Pan up from a shiny shiny car hood. (That's a bonnet to our U.K. readers.) Josh is standing there, in jeans and with a new haircut that really brings out his receding hairline. A salesdude asks if Josh is there to check out the Prius he's looming over. Josh says that hybrid cars are "the wave of the future." Unfortunately, he does not say it in that deep resonant announcer voice in which all statements about the future should be made. Josh looks at the sticker and expresses surprise over the alleged 60 m.p.g. in the city and the 51 m.p.g. on the highway. I'm surprised too, but that's just because my Consumer Reports 2005 Buying Guide just arrived in the mail, and it says that the Prius averaged 44 m.p.g. in the magazine's tests. Salesdude technobabbles about the wonders of hybrid technology, and then starts to talk about how gas prices are "at an all-time high." But know-it-all Josh has to interrupt him to explain that, adjusted for inflation, gas prices were much higher in 1981. ["Which is why they should be raised again, to lower oil use and encourage consumers to buy smaller, more fuel-efficient cars. Yes, I read The New Yorker." -- Wing Chun] And that while prices were equivalent to today's prices in the '50s, they were higher when compared to average household income. Salesdude is a bit flabbergasted at Josh's command of facts and figures, but Josh explains to him that he works at the White House. Salesdude tries to tell Josh that owning a Prius would be a great statement for a public official to make ["that's why I plan to get one when we have to get rid of our Jetta -- that, and I like lording things over people, and feeling superior" -- Wing Chun], but Josh tells him that the positive symbolism is pretty much wiped out by the fact that the car is not made in the U.S. Now, I work for unions, so I have those concerns, but I really think that wouldn't be a problem for someone who works for a president who supports free trade as much as Jed does. Josh is a bit peeved that the dealership is asking for $3500 over the sticker price, but that's explained by the fact that there are seven hundred people on a waiting list, which amounts to an eight-month wait. Josh turns down the offer of a test drive, but then he sees something outside the window. It's an enormous red SUV (one that's actually made by Ford, according to the ever-reliable JustJoshin). Josh asks if he can test-drive that.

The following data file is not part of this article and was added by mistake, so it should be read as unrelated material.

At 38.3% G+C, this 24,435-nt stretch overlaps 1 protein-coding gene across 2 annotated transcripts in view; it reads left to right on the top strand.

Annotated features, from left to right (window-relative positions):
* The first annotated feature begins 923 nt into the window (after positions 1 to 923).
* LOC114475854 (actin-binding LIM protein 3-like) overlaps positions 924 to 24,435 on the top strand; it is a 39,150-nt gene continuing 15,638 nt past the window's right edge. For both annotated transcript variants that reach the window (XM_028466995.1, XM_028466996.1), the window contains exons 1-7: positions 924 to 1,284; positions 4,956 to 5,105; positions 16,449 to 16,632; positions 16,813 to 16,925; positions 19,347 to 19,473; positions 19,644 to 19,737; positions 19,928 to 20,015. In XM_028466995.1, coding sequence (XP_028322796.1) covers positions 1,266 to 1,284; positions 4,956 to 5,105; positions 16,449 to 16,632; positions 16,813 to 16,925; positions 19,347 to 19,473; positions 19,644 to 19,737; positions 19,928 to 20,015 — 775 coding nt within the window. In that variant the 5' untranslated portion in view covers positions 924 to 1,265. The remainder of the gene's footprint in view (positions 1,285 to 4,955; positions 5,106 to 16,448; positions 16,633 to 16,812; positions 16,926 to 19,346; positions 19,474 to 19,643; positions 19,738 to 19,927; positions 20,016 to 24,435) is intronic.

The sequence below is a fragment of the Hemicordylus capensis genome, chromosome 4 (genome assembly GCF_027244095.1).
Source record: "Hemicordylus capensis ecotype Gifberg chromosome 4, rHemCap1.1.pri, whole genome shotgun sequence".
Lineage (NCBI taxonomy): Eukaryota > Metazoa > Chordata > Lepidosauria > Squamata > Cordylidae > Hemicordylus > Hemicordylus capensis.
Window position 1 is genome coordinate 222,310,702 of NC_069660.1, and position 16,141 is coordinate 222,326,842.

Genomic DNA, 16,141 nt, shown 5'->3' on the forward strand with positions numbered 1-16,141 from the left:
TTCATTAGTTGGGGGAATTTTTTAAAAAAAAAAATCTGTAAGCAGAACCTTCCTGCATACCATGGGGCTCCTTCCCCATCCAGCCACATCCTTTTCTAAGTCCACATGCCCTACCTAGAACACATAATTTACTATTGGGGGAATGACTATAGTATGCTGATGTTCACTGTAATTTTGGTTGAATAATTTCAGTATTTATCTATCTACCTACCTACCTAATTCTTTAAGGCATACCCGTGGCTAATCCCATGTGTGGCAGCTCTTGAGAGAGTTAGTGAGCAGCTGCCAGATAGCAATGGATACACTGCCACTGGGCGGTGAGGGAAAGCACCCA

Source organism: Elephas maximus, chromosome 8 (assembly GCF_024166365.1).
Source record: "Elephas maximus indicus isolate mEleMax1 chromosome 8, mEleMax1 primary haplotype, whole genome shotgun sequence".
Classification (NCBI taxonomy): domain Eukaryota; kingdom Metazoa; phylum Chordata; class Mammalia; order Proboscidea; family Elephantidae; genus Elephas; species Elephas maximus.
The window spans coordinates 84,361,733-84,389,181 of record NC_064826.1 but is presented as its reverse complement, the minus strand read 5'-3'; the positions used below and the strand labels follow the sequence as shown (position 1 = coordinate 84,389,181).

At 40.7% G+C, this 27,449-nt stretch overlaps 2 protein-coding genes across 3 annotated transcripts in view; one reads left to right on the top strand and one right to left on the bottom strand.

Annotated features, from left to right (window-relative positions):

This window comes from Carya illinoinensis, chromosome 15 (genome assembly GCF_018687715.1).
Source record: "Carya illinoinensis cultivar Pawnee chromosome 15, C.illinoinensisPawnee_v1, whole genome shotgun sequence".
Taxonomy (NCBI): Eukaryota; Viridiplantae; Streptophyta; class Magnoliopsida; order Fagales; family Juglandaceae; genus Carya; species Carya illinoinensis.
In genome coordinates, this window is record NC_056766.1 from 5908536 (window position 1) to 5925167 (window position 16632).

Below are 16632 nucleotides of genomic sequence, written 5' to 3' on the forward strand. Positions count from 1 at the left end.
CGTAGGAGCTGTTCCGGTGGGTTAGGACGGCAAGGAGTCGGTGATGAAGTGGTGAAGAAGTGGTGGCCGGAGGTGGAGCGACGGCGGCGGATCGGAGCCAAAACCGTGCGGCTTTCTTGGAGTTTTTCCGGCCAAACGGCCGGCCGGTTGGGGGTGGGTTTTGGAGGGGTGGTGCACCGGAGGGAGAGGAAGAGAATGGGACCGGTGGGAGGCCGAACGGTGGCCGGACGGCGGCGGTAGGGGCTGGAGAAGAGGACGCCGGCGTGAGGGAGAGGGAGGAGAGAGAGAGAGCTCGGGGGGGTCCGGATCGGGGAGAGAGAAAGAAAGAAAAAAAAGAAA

Josh is outside the dealership, waiting for Salesdude to get the planet-killer. A happy family is just picking up their Prius. Josh congratulates the father (because clearly, he's the only one who had anything to do with purchasing the car), and the dad gets all preachy, telling Josh that it's time for individuals to do something about fuel efficiency, since the government obviously won't. Josh makes a tut-tut noise about Congress, but the father tells him that Bartlet hasn't done a thing about it either. Just then, Salesdude calls over and tells "Mr. Lyman" that the SUV is ready for him. Josh looks sheepish (a good look for him -- he should try it more often), and from the look on the dad's face, he knows exactly who Josh is. Josh walks over to the land whale.